Weapons of Mass Destruction (WMD)

People's Daily Online

Commentary: Hagel needs to assure China over 'pivot to Asia'

People's Daily Online

By Xinhua Writer Tian Dongdong (Xinhua) 14:40, April 07, 2014

BEIJING, April 7 -- U.S. Defense Secretary Chuck Hagel Monday kicked off his first visit to China since taking office.

Describing his three-day trip as a journey to boost trust, openness and transparency between Beijing and Washington, Hagel said on Thursday in Honolulu that Chinese are his 'friends,' stressing the U.S. policy of 'pivot to Asia' is 'not a contain-China strategy.'

Those words were certainly welcomed by Beijing. However, other messages sent by Hagel in the past few days seemed confusing and could not be easily interpreted as friendship gesture.

In an interview with Japan's Nikkei newspaper on Saturday, Hagel criticized China's air defense identification zone (ADIZ) over East China Sea as provocative and unilateral, laying misplaced blame on Beijing for rising tensions in one of the most geopolitically sensitive areas.

As the new defense secretary, Hagel has to be informed of some basic facts.

The establishment of ADIZ is a normal move, which conforms to the UN Charter and is aimed to ensure stability, while the escalating tension, in the first place, was ignited by Tokyo's illegal 'nationalization' of China's Diaoyu Islands in 2012.

Since then, the nationalist government led by Japanese Prime Minister Shinzo Abe launched a political campaign -- peaked by his visit to the controversial Yasukuni Shrine -- to challenge China's bottom line.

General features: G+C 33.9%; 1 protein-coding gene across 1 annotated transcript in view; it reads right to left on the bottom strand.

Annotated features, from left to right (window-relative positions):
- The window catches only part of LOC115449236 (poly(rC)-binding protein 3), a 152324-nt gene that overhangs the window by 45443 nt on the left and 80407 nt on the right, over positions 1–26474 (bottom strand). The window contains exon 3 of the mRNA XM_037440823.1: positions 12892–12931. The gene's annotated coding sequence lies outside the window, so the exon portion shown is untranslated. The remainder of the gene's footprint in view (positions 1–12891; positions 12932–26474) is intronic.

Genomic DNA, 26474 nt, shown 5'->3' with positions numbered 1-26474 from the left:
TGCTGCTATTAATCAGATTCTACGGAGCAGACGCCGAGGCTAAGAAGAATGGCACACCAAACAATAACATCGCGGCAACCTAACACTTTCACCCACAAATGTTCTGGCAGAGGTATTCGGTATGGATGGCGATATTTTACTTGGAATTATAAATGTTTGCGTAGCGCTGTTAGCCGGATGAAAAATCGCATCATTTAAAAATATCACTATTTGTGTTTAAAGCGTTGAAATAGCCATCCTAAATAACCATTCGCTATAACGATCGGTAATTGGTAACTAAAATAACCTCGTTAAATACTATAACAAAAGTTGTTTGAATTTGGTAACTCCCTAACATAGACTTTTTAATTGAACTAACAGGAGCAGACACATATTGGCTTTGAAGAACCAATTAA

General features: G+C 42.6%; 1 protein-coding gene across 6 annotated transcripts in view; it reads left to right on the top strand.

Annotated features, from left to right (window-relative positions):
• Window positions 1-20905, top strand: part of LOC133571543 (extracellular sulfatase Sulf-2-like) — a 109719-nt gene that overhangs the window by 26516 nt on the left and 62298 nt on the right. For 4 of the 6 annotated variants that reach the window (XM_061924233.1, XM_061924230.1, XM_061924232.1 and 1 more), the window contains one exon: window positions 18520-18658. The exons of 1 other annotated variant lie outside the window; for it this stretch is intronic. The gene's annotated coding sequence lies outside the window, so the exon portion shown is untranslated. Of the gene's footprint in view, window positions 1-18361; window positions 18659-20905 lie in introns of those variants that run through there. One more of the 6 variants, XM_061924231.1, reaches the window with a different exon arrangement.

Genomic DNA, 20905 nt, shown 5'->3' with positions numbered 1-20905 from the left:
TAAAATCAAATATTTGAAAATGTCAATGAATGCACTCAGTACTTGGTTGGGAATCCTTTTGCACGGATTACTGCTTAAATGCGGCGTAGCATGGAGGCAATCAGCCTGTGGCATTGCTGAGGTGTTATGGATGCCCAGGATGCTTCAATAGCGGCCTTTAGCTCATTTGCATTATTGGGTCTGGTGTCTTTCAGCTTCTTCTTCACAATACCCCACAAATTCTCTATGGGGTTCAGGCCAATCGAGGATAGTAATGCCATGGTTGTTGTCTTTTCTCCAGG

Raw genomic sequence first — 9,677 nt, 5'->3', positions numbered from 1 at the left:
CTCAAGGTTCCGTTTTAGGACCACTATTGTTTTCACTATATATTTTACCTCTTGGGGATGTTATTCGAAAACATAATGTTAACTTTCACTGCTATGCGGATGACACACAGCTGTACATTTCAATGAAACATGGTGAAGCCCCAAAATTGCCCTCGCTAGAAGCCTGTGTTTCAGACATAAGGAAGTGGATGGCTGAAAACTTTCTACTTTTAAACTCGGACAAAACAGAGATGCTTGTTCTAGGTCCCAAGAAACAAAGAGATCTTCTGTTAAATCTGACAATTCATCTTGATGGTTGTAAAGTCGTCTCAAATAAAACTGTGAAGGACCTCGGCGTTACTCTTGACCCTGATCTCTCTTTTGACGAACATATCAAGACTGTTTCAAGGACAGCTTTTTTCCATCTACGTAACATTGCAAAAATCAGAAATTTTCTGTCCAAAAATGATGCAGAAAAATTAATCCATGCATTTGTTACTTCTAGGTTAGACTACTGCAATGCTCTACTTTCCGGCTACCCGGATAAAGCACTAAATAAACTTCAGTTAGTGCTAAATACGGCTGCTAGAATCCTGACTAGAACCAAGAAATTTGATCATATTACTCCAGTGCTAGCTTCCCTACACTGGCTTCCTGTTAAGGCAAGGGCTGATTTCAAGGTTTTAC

In fact, the growing assertiveness of Japan could be partly attributed to the United States. Irresponsible remarks by some U.S. politicians have emboldened the rightist forces in Tokyo.

No doubt, China and America do have differences, but they have many more in common.

China sincerely hopes to establish a new type of major-country relations with the United States, featuring mutual respect and common prosperity, which is essential for China's peaceful development.

As the world's second- and first-largest economies, China and America have a shared interest in a stable environment to facilitate economic prosperity. Neither of them, nor the global economy, can afford confrontation or conflict.

In this regard, Hagel's stay in China is expected to offer a rare opportunity for the United States to clarify its 'pivot to Asia' policy and assure its China friend of its intention, so as to strengthen mutual trust and understanding across the Pacific.

Now the ball is in Hagel's yard.

Join the GlobalSecurity.org mailing list